As I’ve been working in the field of artificial intelligence for a few years now, there is one bad habit I see that does not seem to want to die. Ambitious AI experts decide to create AI consulting companies with the end game of becoming a startup. I have spoken with at least 10 entrepreneurs in the past 6 months with the same idea. They aim to cumulate experience as an AI consulting company to become a SaaS company later on.
However, I have yet to find any company who succeeded in this switch. I have a few theories why:
#1 - AI Consulting Companies and Startups deliver opposing value propositions
A great AI consultant can be defined as someone who is able to understand their customer better than anyone. A consultant listens to everyone in the company, digests the pain points, objectives and proposes a tailor-made solution. Software startups propose an opposite value proposition: standardisation. With SaaS, you get 80% of your tailor made solution for 20% of the cost and all the upgrades for years to come.
AI consulting companies deliver projects that perfectly fit what the company needs today, like a pixel perfect picture. Startups sell a movie trailer that will solve most needs and evolve over time. Companies adapt themselves and their process to the software to hitch their wagon to the innovation train.
#2 - AI Consulting Companies sell through empathy, Startups evangelize through conflict.
When a Machine Learning expert tries to sign an account, they not only demonstrate their expertise, but also demonstrate their ability to listen to stakeholders, reassure and inform anyone who needs to know what is happening and gather all of the information top management needs to make educated decisions. A consultant’s magic power, even in technical subjects, is the ability to create consensus across organizations and over the life of a project.
When I worked with Accenture in the past, they always discussed project governance with the term RACI: Responsible, Accountable, Consulted and Informed. I personally joked that RACI means every task needs one worker and three “managers”.
Once startups have studied the market, identified an opportunity and targeted a potential buyer, they do not listen to customers. They evangelize a vision for the future. Startups preach their values as self-evident, go after an “enemy” to explain how they are different. This is similar to artistic movements. Realism rose to prominence as a criticism of Romanticism. Prospects may adhere to this vision or not, but it’s better for a startup to have 100 customers love the product than 10,000 customers who don’t care.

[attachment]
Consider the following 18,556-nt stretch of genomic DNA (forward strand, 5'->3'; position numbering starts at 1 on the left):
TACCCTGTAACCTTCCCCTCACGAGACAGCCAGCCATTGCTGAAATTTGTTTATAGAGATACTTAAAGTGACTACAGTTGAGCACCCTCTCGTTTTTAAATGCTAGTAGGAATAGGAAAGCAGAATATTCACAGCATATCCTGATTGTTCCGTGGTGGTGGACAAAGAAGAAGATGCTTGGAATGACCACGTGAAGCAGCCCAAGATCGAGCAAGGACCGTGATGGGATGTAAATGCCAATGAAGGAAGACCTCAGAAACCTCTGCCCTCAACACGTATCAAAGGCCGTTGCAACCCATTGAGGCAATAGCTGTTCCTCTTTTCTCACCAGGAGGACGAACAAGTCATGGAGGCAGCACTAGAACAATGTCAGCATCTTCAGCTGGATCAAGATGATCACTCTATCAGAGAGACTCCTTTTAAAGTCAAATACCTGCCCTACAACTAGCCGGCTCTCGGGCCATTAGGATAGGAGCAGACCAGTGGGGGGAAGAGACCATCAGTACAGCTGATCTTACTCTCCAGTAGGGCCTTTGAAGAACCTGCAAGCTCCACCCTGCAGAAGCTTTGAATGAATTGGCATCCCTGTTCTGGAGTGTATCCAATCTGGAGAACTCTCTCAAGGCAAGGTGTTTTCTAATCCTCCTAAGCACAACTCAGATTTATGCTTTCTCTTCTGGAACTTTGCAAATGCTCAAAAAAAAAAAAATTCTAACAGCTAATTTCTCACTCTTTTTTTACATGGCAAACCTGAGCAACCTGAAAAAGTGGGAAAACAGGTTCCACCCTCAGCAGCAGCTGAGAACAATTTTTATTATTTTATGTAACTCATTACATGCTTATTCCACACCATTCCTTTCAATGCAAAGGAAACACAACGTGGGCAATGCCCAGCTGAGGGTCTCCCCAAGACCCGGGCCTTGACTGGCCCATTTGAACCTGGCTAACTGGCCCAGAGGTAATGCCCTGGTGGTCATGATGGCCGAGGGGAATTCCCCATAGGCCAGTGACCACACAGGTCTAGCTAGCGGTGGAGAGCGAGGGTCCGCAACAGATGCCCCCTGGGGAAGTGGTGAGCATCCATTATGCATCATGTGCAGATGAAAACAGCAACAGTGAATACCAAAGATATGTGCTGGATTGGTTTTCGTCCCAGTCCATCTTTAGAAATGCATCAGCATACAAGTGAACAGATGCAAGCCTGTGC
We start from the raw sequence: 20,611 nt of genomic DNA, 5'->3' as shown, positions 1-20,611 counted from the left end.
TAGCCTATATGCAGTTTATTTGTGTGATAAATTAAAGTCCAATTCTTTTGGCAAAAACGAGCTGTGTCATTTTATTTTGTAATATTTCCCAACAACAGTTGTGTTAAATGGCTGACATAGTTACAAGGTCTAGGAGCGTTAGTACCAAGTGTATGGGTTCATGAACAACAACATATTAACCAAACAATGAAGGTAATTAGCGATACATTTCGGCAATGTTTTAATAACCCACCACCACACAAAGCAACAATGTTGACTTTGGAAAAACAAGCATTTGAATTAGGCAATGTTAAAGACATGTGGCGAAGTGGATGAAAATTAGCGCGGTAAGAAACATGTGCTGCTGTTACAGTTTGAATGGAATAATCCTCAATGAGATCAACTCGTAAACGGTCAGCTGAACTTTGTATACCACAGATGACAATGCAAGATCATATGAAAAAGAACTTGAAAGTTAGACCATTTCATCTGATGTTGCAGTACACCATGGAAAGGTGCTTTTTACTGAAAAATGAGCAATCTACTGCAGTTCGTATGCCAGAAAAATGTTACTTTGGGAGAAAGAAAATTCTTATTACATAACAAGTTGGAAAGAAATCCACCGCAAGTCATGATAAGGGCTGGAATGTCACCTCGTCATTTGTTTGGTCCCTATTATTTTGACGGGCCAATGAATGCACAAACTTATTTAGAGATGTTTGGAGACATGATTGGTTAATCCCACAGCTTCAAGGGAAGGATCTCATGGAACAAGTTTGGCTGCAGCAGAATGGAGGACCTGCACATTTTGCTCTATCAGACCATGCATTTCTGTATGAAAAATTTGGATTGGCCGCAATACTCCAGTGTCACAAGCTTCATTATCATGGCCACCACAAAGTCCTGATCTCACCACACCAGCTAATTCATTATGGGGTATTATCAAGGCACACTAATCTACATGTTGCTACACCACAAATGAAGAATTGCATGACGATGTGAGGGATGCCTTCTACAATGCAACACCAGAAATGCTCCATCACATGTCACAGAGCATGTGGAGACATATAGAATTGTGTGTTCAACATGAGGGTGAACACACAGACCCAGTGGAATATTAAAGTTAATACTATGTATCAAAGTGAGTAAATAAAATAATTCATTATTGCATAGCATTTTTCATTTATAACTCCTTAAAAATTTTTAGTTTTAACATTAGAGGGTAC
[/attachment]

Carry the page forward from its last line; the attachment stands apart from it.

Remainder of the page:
When Marc Benioff created Salesforce and declared that Cloud was the future of Tech, he did not wear gloves when hitting on traditional software vendors. He created an enemy, preached a vision and created a following.
#3 - You can’t change a company’s DNA.
I’ve discussed above why AI Consulting Companies and Startups are very different. Both are essential to an ecosystem, complementary like two sides of the coin. But the differences are more than just product and sales cycle, the differences are in the DNA.
Startups need to balance speed with excellence. It’s a high stress environment. Resources are scarce, arbitrages are tough and no-one can hide behind corporate politics as they would in a big company. Conflicts are always present and need to be managed permanently. The people able to thrive in this environment are few and precious.
The main reason why AI consulting companies cannot become startups, in my opinion, is because they hire employees who are consultants. Everyone, from sales to technical staff, breathes and lives to deliver a five-star service to their customers. They don’t manage conflict and don’t tell customers what to do or how to behave. If these employees had wanted a startup environment, they would never have joined an AI consulting firm.
So what to do if you created an AI consulting company and have found a great idea for a startup? Let the consultancy go, start on a fresh slate, and go after the status quo.